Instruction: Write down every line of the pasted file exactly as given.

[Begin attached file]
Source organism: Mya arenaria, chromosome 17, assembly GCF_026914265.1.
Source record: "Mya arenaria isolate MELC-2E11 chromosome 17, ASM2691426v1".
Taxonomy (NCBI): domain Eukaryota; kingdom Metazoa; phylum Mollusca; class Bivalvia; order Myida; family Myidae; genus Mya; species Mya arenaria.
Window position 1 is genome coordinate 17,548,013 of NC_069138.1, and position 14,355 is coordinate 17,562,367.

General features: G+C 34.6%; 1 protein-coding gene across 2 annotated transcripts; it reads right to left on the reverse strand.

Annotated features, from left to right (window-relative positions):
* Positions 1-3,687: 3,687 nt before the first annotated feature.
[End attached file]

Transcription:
Source organism: Mya arenaria, chromosome 17, assembly GCF_026914265.1.
Source record: "Mya arenaria isolate MELC-2E11 chromosome 17, ASM2691426v1".
Taxonomy (NCBI): domain Eukaryota; kingdom Metazoa; phylum Mollusca; class Bivalvia; order Myida; family Myidae; genus Mya; species Mya arenaria.
Window position 1 is genome coordinate 17,548,013 of NC_069138.1, and position 14,355 is coordinate 17,562,367.

General features: G+C 34.6%; 1 protein-coding gene across 2 annotated transcripts; it reads right to left on the reverse strand.

Annotated features, from left to right (window-relative positions):
* Positions 1-3,687: 3,687 nt before the first annotated feature.